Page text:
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When first approaching the anime Senki Zesshou Symphogear, my view of the show was colored by one experience in particular. A few years ago, I was on the Veef Show to discuss AKB0048, another show from Studio Satelight that also involved singing, battling idols in a science fiction setting (no surprise coming from the studio founded by the creator of Macross). There, Veef informed me that Symphogear was essentially a show made by a relatively inexperienced staff, and it showed. So, I went in with the impression that it’d probably look nice but be fairly discombobulated, lacking the veteran knowledge of Kawamori Shouji or others. While after watching four episodes I certainly can’t say how the series concludes or holds together, what I can say is that Symphogear is very good at conveying passion.
I’m aware that this kind of sounds like a cop-out response. How can any anime, created by teams of people, and often tied in along with a desire to sell and succeed, be any more or less passionate than others? For that matter, how can a series that combines mild yuri, skintight space battle uniforms, idols, mecha, and general fanservice be anything more than a cynical marketing ploy? However, when watching Symphogear, I can’t help but feel that all of those elements are less calculated ploys and more actually the things that the creators themselves wanted to see. I haven’t read any interviews, and I haven’t researched this show heavily, so none of what I say is backed up by hard facts. It’s mainly my impression, and that feeling says to me that there’s something beyond appealing to the lowest common denominator as an external factor in Symphogear.
Being calculated doesn’t make a bad series, and neither does being true to one’s passions result in a good series. I think Love Live! School Idol Project, for example, is a fantastic series, entertaining through and through, with lots of great characters with well-rendered personalities, but it feels on a very basic level to be a product of marketing knowledge. All of the characters, even my favorites such as Hanayo and Nico, are carefully crafted to have just the right balance of traits. It’s just that this has worked out in its favor, and the series is genuinely well-written. Conversely, a series that is genuinely the product of its creator’s vision and interests but might carry an unfortunate message or soapbox situation can also be an issue. Symphogear seems as if it on some level has to go cheesy and get overloaded with all of those otaku interests, because that’s just what the creators think would be enjoyable.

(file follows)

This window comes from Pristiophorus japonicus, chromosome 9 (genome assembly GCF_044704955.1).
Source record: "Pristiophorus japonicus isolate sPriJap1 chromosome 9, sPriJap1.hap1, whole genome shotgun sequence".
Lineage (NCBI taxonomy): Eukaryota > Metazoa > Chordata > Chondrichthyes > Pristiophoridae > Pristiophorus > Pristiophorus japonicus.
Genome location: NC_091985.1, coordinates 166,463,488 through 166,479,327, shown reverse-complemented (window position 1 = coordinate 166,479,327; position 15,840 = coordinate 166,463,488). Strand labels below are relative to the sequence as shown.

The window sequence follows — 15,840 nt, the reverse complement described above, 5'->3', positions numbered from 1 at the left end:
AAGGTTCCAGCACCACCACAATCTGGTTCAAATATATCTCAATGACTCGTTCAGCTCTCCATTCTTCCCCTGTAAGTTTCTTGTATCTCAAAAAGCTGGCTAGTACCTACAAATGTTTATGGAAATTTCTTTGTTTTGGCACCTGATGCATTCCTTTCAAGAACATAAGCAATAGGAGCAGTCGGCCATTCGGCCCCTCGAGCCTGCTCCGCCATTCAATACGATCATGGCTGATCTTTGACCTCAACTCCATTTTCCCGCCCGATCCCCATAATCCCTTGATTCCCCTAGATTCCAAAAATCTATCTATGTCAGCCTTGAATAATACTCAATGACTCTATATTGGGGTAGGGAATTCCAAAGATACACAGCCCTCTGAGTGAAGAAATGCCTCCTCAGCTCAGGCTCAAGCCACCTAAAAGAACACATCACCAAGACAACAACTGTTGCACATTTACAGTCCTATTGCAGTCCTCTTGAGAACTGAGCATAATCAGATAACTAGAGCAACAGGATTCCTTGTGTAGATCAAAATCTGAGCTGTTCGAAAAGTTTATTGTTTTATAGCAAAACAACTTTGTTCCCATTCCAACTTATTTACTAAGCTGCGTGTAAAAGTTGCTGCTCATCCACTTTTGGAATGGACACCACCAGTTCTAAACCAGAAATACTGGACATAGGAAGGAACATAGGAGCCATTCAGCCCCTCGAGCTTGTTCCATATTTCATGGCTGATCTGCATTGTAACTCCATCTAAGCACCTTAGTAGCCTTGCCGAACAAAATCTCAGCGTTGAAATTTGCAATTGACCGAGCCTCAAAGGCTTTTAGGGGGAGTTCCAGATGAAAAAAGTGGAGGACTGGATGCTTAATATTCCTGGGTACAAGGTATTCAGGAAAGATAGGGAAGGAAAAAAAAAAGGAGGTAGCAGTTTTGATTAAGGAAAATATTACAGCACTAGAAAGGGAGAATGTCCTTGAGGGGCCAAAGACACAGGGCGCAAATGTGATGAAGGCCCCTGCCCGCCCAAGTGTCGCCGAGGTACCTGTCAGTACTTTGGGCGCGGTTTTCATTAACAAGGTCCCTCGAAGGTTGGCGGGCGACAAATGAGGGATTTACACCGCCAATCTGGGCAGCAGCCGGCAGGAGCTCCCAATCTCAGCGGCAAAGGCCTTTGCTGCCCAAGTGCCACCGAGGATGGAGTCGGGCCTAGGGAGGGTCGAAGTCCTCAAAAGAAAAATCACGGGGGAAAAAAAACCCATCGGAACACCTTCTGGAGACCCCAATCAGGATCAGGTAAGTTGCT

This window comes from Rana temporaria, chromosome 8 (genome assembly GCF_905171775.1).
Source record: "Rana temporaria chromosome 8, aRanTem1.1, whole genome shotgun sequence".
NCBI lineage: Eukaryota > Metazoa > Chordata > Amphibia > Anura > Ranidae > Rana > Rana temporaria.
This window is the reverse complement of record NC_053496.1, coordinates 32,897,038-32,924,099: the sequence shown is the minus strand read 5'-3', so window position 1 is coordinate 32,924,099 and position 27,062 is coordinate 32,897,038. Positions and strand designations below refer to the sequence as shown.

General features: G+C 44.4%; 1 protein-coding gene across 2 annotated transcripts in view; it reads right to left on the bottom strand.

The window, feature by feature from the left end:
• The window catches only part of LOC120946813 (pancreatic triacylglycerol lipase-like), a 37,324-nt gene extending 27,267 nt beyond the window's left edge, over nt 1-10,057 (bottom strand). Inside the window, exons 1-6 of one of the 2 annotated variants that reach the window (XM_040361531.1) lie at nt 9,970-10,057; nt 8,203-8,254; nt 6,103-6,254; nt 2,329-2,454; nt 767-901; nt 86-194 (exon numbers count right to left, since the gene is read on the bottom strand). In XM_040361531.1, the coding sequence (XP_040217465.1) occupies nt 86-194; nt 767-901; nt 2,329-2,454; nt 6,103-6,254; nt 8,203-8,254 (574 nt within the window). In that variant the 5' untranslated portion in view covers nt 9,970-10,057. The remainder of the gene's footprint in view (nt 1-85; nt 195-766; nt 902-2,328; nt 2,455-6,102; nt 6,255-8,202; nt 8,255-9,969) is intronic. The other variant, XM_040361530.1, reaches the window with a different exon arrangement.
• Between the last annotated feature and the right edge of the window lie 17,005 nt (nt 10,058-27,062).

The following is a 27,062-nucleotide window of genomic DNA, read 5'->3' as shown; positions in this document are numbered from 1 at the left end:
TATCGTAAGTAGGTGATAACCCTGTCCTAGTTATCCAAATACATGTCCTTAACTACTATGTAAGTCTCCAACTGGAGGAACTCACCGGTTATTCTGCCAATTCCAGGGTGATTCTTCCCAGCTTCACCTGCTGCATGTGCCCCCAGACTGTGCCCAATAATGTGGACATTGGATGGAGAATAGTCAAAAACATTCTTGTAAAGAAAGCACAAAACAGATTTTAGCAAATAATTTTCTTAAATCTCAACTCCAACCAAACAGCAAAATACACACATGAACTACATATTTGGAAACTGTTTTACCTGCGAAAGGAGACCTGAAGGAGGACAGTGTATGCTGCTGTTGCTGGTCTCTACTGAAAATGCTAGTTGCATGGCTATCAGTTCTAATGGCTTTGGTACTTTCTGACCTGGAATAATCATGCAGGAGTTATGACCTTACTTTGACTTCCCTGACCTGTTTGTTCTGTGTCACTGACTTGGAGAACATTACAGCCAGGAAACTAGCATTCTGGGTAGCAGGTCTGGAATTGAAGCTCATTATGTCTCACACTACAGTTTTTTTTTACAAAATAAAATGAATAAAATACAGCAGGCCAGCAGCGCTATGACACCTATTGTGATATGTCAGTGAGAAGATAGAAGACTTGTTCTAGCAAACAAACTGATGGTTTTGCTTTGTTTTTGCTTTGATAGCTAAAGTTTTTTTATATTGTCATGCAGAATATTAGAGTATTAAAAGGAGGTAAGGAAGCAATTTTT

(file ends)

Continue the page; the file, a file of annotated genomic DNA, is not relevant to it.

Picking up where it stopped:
I think the best example might just come from the main character Hibiki herself. Within the first four episodes, she’s shown to be this quiet girl with large, gentle eyes and a petite yet shapely figure who gains a mysterious power almost equivalent to that of a berserker. She’s shown to have a strong sense of justice, a willingness to get her hands dirty fighting, and a childhood friend who seems to be on a Daidouji Tomoyo level of “friendship.”At a distance, she can come across as this amalgam of desirable traits, and even upon looking more closely they still maintain that impression, but through the efforts of the animators and artists, the writers, and her voice actress Yuuki Aoi, her sense of being shines through. All of the elements that might be viewed as schlock when viewed with a cold, critical eye gain an air of warmth, and it feels possible to connect with Symphogear on a deeper level as a result. Perhaps it’s because Symphogear, more than even Kawamori’s own series, is the pinnacle of combining singing idols with space fighting faction, because the girls’ suits are literally powered by their voices.
With three seasons of Symphogear now in existence, I might assume that the series gets better as it goes along, but of course that’s never a guarantee. One thing I’ll be looking out for is, simply, what this inexperienced team ends up doing with the experiences they gather.